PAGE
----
Instead of the usual text-heavy blog posts that appear here, I thought it would be fun to mix things up and do a screencast showing exactly how easy it is to upgrade MySQL to MariaDB:

MariaDB Screencast: Installing MariaDB
Watch this video on YouTube.

Some notes:

  • The laptop I’m using had MySQL 5.1.55 installed with one database (apart from the system database). Installing MariaDB does not impact existing data in any way and once the install completed I had instant access to my data.
  • As part of the install you are given the option to set a new password for the root user. I choose to do it in the video, but you don’t need to. If you leave the password field blank the root password will not be changed. Other database users are preserved, of course.
  • As with any database upgrade, before doing this to a production system you should have backups and test.

Links:

Links shown or mentioned in the video:

Comments?

What do you think? Should we make more screencasts? If so, what would you like to see demonstrated?

  • Anonymous

    hi,

    1. i followed your steps to upgrade to mariadb. but when asked to install or keep modified configuration file, i choose N. how to restart the installation so i can choose to install new configuration file. or is it also ok like that?

    2. in my phpmyadmin, i got this notice :

    Your PHP MySQL library version 5.2.10-MariaDB differs from your MySQL server version 5.1.41. This may cause unpredictable behavior.

    what should i do?

    • http://daniel-bartholomew.com Daniel Bartholomew

      In the video, the modified file is ‘/etc/mysql/debian-start’. This file is part of the mariadb-server-5.2 package. In my experience, when you choose to not use a package maintainer’s version of a file (by e.g. opting to keep your customized version) dpkg will place the file where it goes, but give it a ‘.dist’ suffix. So you might check to see if there is a /etc/mysql/debian-start.dist file. Copying this over the top of the old file will upgrade it to the version in the MariaDB package. You can also use diff or meld to see the differences between the two files. Another thing you could do is “sudo dpkg-reconfigure mariadb-server-5.2″ and that might give you the keep/replace prompt again.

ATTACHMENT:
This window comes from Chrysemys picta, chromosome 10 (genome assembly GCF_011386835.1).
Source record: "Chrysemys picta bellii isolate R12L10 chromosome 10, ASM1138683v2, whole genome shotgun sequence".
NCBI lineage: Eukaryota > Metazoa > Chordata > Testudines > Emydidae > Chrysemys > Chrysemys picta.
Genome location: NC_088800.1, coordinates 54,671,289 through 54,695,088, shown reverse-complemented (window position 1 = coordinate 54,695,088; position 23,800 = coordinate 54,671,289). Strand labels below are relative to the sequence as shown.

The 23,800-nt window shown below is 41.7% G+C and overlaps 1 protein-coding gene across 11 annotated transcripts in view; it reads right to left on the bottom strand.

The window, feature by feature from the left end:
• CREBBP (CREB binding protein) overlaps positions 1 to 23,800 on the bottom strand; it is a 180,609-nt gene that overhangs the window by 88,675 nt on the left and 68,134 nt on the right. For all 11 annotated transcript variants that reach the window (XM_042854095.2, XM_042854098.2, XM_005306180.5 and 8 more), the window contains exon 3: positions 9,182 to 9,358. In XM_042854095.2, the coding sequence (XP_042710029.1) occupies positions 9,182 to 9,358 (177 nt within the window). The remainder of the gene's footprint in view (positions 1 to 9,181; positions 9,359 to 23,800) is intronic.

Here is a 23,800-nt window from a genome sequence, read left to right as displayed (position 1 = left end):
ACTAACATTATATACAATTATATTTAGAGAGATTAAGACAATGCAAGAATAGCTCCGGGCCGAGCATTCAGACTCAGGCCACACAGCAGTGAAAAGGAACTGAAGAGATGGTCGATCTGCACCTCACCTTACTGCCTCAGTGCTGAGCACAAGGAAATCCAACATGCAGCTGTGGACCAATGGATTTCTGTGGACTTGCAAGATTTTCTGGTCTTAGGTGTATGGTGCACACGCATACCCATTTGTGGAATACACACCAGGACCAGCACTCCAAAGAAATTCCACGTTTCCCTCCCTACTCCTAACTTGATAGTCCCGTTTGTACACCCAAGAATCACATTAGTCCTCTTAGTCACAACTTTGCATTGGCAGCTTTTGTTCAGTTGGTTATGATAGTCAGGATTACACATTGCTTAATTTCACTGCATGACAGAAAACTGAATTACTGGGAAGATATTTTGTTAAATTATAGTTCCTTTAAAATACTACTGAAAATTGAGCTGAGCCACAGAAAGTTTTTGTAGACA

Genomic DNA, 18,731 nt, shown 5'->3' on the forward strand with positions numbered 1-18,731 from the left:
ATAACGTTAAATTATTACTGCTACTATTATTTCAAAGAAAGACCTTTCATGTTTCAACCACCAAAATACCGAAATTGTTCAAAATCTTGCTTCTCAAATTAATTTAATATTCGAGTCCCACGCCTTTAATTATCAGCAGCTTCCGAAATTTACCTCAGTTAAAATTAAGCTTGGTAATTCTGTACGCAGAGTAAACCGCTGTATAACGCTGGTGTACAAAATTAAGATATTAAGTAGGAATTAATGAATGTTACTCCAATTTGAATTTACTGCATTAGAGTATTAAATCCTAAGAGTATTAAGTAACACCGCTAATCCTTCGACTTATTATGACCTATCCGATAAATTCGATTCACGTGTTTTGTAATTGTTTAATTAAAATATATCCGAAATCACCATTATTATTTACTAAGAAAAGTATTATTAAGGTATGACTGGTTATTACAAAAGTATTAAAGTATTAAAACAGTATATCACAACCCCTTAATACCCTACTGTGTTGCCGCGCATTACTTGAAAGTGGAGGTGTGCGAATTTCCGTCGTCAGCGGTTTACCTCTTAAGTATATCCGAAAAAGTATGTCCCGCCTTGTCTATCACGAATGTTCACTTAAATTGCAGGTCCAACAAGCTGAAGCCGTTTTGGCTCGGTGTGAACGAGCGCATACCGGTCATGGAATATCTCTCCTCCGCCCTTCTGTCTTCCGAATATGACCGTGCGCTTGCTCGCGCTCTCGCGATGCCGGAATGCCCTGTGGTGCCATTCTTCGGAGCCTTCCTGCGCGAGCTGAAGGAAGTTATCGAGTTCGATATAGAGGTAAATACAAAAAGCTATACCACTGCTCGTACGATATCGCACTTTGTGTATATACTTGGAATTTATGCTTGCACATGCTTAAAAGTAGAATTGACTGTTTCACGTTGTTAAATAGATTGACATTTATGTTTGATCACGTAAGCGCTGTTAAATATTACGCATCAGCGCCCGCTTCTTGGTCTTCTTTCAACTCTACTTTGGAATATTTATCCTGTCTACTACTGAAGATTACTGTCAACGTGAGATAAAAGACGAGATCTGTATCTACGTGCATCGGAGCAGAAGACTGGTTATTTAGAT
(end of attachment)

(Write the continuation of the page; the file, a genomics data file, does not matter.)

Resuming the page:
As far as number two is concerned it appears phpmyadmin is still seeing an old server. Is an old MySQL still running somewhere? The library should be able to connect fine to the old server, but you probably want to investigate it to make sure you don’t have something lying around that you don’t want (thus the advice to have backups and test before putting any database upgrade into production).

      Good luck!

      • Anonymous

        hi,

        thanks for your quick reply.

        yeah, its work! my problems solved already. what i did was replace my current my.cnf file with my.cnf.dpkg-dist file. in my case, my modified file is my.cnf.

        after restart mysql, Server version: 5.2.10-MariaDB-mariadb107~lucid. nice!

        so now i can proceed to change all my tables from MyISAM to Aria.

        I found this link useful. http://byte-consult.be/2011/06/07/running-wordpress-nginx/

        What do you think? Do you have any better solution?

        • http://daniel-bartholomew.com Daniel Bartholomew

          I’ve never used nginx or spawn-fcgi so I can’t really comment on that part of the instructions.

          As it says in the post, the directions they post regarding using the ourdelta repository are old, but they link to the updated Knowledgebase instructions, so that is fine.

          As far as the schema changes are concerned, instead of changing the WordPress schema, I would just update the sql_mode variable in /etc/mysql/my.cnf and remove the “TRADITIONAL” keyword. With that removed (reload or restart MariaDB after making the change), MariaDB will not have any problems with the WordPress schema.

          • Anonymous

            so without changing the tables schema, i still can take advantage of Aria as my engine if i set the sql_mode correctly?

          • http://daniel-bartholomew.com Daniel Bartholomew

            Ahhh, ok, yes, if you want to use the Aria storage engine you’ll have to add ENGINE=ARIA statements to the schema create table statements. Without specifying the engine it will use the default storage engine, which is InnoDB (just like in MySQL).

  • Raja Iskandar Shah

    I had to do a slightly different command to log into MariaDB. In the terminal type
    mysql -u root -p

    This is just a small note for newbies like me. Otherwise it worked for MariaDB 5.5 on Ubuntu 12.04 for me.